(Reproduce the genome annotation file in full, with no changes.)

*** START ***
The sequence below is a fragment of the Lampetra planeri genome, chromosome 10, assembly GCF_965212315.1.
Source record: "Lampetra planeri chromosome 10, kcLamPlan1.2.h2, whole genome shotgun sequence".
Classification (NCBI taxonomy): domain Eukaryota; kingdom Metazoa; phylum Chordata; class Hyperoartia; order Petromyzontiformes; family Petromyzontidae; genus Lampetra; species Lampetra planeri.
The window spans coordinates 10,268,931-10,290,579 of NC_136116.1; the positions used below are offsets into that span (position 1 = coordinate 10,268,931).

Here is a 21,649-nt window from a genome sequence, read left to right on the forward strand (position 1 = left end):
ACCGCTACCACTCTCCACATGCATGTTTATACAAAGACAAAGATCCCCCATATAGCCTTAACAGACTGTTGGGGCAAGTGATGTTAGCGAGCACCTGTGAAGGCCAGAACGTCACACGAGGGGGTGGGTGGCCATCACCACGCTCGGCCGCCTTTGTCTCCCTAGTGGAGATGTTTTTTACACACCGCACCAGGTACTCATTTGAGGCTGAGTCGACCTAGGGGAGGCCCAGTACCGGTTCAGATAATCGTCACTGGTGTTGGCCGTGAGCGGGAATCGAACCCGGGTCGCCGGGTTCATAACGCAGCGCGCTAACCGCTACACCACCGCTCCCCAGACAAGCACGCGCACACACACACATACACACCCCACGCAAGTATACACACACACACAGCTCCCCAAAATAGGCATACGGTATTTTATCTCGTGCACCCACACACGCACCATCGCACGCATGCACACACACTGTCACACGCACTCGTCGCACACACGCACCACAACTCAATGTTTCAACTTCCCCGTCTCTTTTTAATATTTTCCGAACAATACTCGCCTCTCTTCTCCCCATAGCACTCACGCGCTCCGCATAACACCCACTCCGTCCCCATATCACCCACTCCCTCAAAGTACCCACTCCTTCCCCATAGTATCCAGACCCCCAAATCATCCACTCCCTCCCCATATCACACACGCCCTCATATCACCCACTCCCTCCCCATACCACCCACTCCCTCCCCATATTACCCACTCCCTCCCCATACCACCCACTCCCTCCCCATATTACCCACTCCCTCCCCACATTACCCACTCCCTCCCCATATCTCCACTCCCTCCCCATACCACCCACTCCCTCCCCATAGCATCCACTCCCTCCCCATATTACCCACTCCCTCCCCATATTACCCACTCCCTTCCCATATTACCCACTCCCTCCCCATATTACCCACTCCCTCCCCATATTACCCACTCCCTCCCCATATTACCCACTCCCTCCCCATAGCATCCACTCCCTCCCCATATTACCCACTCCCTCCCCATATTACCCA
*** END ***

The sequence below is a fragment of the Lampetra planeri genome, chromosome 10, assembly GCF_965212315.1.
Source record: "Lampetra planeri chromosome 10, kcLamPlan1.2.h2, whole genome shotgun sequence".
Classification (NCBI taxonomy): domain Eukaryota; kingdom Metazoa; phylum Chordata; class Hyperoartia; order Petromyzontiformes; family Petromyzontidae; genus Lampetra; species Lampetra planeri.
The window spans coordinates 10,268,931-10,290,579 of NC_136116.1; the positions used below are offsets into that span (position 1 = coordinate 10,268,931).

Here is a 21,649-nt window from a genome sequence, read left to right on the forward strand (position 1 = left end):
ACCGCTACCACTCTCCACATGCATGTTTATACAAAGACAAAGATCCCCCATATAGCCTTAACAGACTGTTGGGGCAAGTGATGTTAGCGAGCACCTGTGAAGGCCAGAACGTCACACGAGGGGGTGGGTGGCCATCACCACGCTCGGCCGCCTTTGTCTCCCTAGTGGAGATGTTTTTTACACACCGCACCAGGTACTCATTTGAGGCTGAGTCGACCTAGGGGAGGCCCAGTACCGGTTCAGATAATCGTCACTGGTGTTGGCCGTGAGCGGGAATCGAACCCGGGTCGCCGGGTTCATAACGCAGCGCGCTAACCGCTACACCACCGCTCCCCAGACAAGCACGCGCACACACACACATACACACCCCACGCAAGTATACACACACACACAGCTCCCCAAAATAGGCATACGGTATTTTATCTCGTGCACCCACACACGCACCATCGCACGCATGCACACACACTGTCACACGCACTCGTCGCACACACGCACCACAACTCAATGTTTCAACTTCCCCGTCTCTTTTTAATATTTTCCGAACAATACTCGCCTCTCTTCTCCCCATAGCACTCACGCGCTCCGCATAACACCCACTCCGTCCCCATATCACCCACTCCCTCAAAGTACCCACTCCTTCCCCATAGTATCCAGACCCCCAAATCATCCACTCCCTCCCCATATCACACACGCCCTCATATCACCCACTCCCTCCCCATACCACCCACTCCCTCCCCATATTACCCACTCCCTCCCCATACCACCCACTCCCTCCCCATATTACCCACTCCCTCCCCACATTACCCACTCCCTCCCCATATCTCCACTCCCTCCCCATACCACCCACTCCCTCCCCATAGCATCCACTCCCTCCCCATATTACCCACTCCCTCCCCATATTACCCACTCCCTTCCCATATTACCCACTCCCTCCCCATATTACCCACTCCCTCCCCATATTACCCACTCCCTCCCCATATTACCCACTCCCTCCCCATAGCATCCACTCCCTCCCCATATTACCCACTCCCTCCCCATATTACCCA